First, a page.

Guarding Against Class Certification
Voice Media Group Inc. (VMG) turned to Holland & Knight's Class Action Litigation and Arbitration Team for counsel when an attorney-plaintiff hurled allegations at VMG regarding sending unwanted text message ads and promotions to thousands of persons throughout the United States. With a class action lawsuit in U.S. District Court, VMG knew millions of dollars could be at stake and had to act fast.
Many readers gravitate toward VMG's content as its papers are known for a commitment to journalism and cultural coverage. From the Village Voice to LA Weekly, its coverage has garnered Pulitzer Prizes and a strong following that have signed up for text alerts and social media posts. In the case against VMG, plaintiff Christopher Legg – who is also a practicing attorney – sued VMG on behalf of a proposed class for allegedly sending out thousands of unlawful texts, which he characterized as mobile spam and a violation of the Telephone Consumer Protection Act (TCPA). Mr. Legg had sought to unsubscribe from VMG's text alerts but claimed that his requests went unanswered. With texts still forthcoming, he claimed that the alleged mobile activity also drove up his and other customers' phone bills, compromised cell phone battery life and decreased a device's ability to store data.
Holland & Knight's TCPA Class Action Litigation Team rallied an aggressive defense to show that Mr. Legg's allegations did not meet the requirements of a TCPA class action lawsuit. In order for a case to be certified as a class action, plaintiffs have to demonstrate that there are numerous persons in the class, that there are questions of law or fact common to the class and that the claims of the representatives are typical of those of the class. Furthermore, they must show that their complaint is most efficiently handled as a single case and not as numerous, separate disputes.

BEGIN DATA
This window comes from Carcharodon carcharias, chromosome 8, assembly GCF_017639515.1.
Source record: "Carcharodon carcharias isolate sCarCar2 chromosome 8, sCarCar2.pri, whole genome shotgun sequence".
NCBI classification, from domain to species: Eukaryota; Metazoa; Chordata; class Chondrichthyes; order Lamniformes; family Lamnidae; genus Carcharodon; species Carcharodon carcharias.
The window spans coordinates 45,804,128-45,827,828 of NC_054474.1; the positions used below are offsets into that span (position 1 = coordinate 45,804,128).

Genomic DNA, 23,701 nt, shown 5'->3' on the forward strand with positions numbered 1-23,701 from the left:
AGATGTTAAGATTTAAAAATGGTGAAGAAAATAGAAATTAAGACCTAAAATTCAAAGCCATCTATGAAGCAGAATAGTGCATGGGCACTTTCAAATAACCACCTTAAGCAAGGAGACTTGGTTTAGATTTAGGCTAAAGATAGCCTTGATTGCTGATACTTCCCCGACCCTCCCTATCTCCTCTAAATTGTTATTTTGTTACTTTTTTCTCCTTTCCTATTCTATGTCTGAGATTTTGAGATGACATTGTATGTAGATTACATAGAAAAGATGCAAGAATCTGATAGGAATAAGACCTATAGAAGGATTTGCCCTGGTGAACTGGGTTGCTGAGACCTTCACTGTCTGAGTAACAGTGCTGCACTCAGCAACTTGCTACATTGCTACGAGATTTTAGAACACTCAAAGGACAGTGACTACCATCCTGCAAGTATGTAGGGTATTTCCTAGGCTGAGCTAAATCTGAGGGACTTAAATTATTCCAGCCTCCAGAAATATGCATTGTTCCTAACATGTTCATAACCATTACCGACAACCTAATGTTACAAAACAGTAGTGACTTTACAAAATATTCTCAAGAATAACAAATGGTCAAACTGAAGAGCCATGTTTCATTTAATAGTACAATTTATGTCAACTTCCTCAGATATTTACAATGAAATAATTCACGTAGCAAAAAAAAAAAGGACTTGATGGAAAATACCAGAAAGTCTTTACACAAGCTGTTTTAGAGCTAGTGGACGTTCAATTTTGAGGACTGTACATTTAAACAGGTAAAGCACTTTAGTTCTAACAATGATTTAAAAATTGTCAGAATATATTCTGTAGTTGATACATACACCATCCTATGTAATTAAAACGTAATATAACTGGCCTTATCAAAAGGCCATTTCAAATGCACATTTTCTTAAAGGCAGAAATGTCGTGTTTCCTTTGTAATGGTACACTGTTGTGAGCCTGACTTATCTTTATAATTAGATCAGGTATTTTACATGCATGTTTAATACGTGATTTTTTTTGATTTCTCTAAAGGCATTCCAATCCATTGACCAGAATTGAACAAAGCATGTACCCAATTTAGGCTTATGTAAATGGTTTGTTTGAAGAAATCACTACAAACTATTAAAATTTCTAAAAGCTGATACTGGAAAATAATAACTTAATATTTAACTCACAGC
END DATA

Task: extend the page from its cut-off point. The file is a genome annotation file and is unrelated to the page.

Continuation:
To demonstrate that VMG sent allegedly unlawful text messages to numerous persons, Mr. Legg hired an expert witness who claimed that VMG sent thousands of offending text messages to hundreds of persons. But as the case unfolded against VMG, Holland & Knight's litigators showed that Mr. Legg's expert witness had no grounds for his assumptions in regard to class size, and they persuaded the court to exclude the expert witness's proposed testimony. With a failure to factually demonstrate the size of the proposed class, U.S. District Judge James I. Cohn agreed with the arguments our team presented and denied Mr. Legg's motion for class certification.
Holland & Knight's defense of VMG in this dispute demonstrates the strength of its experienced litigation attorneys. The team for this particular case includes litigation lawyers from the Litigation and Dispute Resolution, Class Action Litigation and Arbitration, and TCPA Class Action Litigation practice areas. With a substantial background in these types of emerging TCPA cases, Holland & Knight is savvy in helping clients protect their interests and also being proactive to reach their target audience when it comes to mobile messaging in this developing area of the law.